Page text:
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Tech review - January 21, 2005
On test: Chariot Cougar SX Child Trailer
Take the kids
Kid trailers aren't in the forefront of every cyclist's mind, but for those of us with young kids, a good trailer can make or break our riding experience, or even the opportunity to get out for a ride. New dad Rob Karman put the Mercedes of kid trailers through its paces and then some.
As I'm sure any new parent can relate, my riding time has diminished considerably since the birth of my son last summer. Seeking a way to get back on the bike more without shirking my parental duties, I began looking at kid trailers. After extensive research I came across Chariot Child Carriers out of Canada whose only focus is child trailers/carriers. They also happen to make trailers for some of the big bike brands in the industry as well. This focus and expertise in child transportation is evident in the well thought out features of their designs. I debated for some time over which model to get since I wanted the extra cargo space of a two-child trailer as I planned to use it to transport my camera gear around for work as well, but a one child trailer is more compact allowing it to fit on smaller road shoulders and takes up less space in my garage. In the end I decided on the one child Cougar SX due to its extra features despite the slightly smaller cargo space of their 2 kid trailers. The good news for others in the same dilemma is that for 2005, the features of the Cougar SX are available in a 2 kid carrier called the Cougar CX.
Out of the box my first reaction was how well built it was. A perfect match to my 10 speed Dura Ace equipped carbon fiber Look. The frame is made from anodized aluminum and features an adjustable leaf spring suspension system. The wheel bearings roll just as smoothly as any high quality wheelset I would race on and my son sits comfortably in a padded 5-point harness made from wicking fabric. This is covered with water resistant denier polyester fabric and has tinted windows with vent zips and a weather cover which we tested successfully in some downpours that were so heavy I could hardly see.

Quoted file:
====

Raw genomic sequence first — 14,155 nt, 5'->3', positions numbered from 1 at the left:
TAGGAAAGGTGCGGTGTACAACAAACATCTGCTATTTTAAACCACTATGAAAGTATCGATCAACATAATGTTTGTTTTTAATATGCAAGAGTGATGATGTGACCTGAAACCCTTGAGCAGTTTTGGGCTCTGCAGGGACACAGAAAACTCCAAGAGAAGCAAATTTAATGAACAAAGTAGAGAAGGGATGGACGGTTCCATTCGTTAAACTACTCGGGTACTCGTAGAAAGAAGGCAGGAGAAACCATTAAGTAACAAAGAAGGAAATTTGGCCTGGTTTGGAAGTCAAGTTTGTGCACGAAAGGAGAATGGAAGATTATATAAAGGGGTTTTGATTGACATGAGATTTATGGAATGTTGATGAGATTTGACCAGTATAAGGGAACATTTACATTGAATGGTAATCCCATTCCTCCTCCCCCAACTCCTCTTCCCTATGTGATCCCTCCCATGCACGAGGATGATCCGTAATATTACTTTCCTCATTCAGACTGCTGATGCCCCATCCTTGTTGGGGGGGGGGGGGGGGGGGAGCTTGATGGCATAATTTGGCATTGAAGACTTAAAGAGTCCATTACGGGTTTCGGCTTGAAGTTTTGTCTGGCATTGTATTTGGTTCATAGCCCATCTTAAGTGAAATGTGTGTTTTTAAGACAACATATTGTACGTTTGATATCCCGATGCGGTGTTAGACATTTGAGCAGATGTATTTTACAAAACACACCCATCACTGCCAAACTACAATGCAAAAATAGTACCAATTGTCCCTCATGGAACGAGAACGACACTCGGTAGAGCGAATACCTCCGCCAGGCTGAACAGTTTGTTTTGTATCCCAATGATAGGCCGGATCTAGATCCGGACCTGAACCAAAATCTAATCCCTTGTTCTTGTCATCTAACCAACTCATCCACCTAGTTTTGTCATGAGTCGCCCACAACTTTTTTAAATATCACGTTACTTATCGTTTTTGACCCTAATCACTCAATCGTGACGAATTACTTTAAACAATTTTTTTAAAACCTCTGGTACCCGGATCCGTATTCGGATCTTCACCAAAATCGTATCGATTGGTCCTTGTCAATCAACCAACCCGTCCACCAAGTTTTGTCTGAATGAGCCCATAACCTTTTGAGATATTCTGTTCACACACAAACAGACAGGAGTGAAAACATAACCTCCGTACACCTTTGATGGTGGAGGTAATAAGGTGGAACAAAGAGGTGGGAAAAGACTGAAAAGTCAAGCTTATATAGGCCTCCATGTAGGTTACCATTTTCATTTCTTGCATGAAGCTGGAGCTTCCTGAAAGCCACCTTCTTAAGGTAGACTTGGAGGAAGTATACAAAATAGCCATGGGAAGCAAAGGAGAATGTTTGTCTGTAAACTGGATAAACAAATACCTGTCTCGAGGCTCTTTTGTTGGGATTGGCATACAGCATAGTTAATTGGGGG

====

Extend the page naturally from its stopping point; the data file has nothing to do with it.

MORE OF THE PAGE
It took more time to break down the box for recycling than it did to put the trailer together and get out on the road. About 15 minutes total with adjusting the harness to fit my son. The trailers' design requires no tools for set up and it folds down to fit in your car trunk for transport or stow out of the way when not in use. Another nice feature is that it uses standard 20" BMX sized wheels which mean spare tubes and tires are easy to find, something not common to all trailers.
The most unique thing about the Chariot is what they call the CTS, or Child Transport System. This consists of kits to convert the trailer for other activities. Most kid trailers these days convert into a jogging stroller, but the Chariot also converts for other activities like Cross Country Skiing. The real beauty of the kits is that you can make the switch without any tools and without getting your child out. Though I honestly thought it was a silly idea at first, the kit I found most useful was the strolling kit. Instead of one big wheel out front to make it a jogging stroller, this consists of two small wheels that turn (similar to the front wheel of a grocery cart) and allow you to navigate the carrier inside of a store or other tight quarters quite easily. What's great about the strolling wheels isn't just how easy they turn, but that they store on the trailer so easily that they are always ready to be used. I would stop by the grocery store on the way home from a ride and convert the carrier from a bike trailer to a stroller, lock up my bike and be picking out produce in under two minutes without tools. I could even do it while my son was sleeping without waking him up. Bonus!